Duke Energy has agreed to a $2.5 million settlement with Virginia over a massive coal ash spill that coated 70 miles of the Dan River in gray sludge in February 2014, state environmental officials announced Friday.
The Virginia Department of Environmental Quality (DEQ) said that, as part of the settlement, Duke would fund environmental projects in communities affected by the spill. The "restoration opportunities" are still being developed, but the DEQ noted that Duke had already removed sludge and soil from the river near Danville.
The remaining $250,000 would be placed in a fund for the department to respond to environmental emergencies.
“This order is a significant step forward in Virginia’s efforts to protect our communities and natural resources following the coal ash spill,” said DEQ Director David K. Paylor. “It also ensures that Duke is held fully accountable for the impact of this incident.”
Duke Energy North Carolina President Paul Newton expressed commitment to the deal.
“Although the Dan River coal ash spill occurred in North Carolina, we recognize the number of miles that the river spans in Virginia. Duke Energy is committed to working with Virginia DEQ to expedite the benefits of this agreement and to help protect and restore natural resources in the state,” Newton said in a statement, according to the Charlotte Observer.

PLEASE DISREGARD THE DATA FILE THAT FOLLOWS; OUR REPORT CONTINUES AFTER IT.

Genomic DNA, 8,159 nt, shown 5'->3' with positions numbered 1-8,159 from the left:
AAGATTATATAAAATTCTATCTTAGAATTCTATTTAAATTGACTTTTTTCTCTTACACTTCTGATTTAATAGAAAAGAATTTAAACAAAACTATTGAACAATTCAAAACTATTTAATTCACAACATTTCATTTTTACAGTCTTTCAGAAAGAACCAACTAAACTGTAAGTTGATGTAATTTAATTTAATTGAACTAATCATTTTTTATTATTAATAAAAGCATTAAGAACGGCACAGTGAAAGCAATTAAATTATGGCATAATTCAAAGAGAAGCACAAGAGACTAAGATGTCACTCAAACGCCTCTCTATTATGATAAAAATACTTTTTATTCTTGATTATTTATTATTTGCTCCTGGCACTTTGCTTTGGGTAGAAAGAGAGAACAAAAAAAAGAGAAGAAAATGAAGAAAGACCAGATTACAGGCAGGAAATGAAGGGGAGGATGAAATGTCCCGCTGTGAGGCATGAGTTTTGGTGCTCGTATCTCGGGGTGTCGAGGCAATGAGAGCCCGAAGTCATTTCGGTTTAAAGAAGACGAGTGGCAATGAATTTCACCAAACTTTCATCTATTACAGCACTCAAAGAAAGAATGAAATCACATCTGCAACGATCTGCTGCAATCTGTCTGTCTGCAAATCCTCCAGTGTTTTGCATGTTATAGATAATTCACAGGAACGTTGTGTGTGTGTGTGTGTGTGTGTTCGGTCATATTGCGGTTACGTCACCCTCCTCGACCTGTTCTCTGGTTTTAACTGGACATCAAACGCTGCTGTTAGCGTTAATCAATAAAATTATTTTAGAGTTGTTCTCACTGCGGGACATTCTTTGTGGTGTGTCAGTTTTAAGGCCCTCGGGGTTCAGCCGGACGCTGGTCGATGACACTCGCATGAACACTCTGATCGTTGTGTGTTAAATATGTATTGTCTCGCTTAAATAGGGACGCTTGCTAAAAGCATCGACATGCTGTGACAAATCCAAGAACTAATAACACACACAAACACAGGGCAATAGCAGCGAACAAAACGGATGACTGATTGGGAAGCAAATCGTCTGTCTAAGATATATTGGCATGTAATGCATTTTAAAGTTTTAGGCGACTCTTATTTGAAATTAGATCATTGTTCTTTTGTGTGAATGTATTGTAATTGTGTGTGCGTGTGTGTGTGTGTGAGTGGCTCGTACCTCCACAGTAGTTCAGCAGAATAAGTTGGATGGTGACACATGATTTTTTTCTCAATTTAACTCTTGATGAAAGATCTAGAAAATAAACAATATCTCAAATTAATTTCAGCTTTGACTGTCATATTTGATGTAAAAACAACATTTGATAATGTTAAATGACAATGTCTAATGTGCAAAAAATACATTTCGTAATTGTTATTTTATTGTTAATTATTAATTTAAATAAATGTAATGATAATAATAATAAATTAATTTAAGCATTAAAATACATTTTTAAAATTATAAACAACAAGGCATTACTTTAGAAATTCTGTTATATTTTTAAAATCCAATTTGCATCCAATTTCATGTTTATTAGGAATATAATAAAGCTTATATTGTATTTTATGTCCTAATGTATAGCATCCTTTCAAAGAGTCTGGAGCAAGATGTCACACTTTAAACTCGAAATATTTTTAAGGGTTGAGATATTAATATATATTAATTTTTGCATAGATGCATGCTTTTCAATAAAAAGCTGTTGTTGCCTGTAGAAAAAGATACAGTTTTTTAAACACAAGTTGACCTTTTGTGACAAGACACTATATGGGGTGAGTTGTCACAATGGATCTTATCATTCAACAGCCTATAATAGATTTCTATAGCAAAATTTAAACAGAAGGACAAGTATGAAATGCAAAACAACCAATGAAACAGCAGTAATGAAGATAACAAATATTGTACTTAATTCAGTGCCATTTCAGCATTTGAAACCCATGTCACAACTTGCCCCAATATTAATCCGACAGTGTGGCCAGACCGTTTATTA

The spill originated in North Carolina but affected areas in Virginia, too, including 2,500 tons of toxic ash that backed up in a dam in Danville.
The settlement is still subject to approval by the State Water Control Board. And the consent order does not preclude affected Virginia localities from seeking their own settlements with Duke.
"This is strictly between the state of Virginia and Duke," said DEQ spokesman Bill Hayden.
Danville officials did not immediately respond to a request for comment from The Associated Press.
In February, Duke and federal prosecutors said the energy giant had agreed to plead guilty to violations of the Clean Water Act and pay $102 million in fines, restitution and community service. The company said the costs of the settlement will be borne by its shareholders, not passed on to its electricity customers.
Duke adamantly denied any wrongdoing regarding its coal ash dumps for years. But in December, the company conceded in regulatory filings that it had identified about 200 leaks and seeps at its 32 coal ash dumps statewide in North Carolina that together ooze out more than 3 million gallons of contaminated wastewater each day.
Al Jazeera and The Associated Press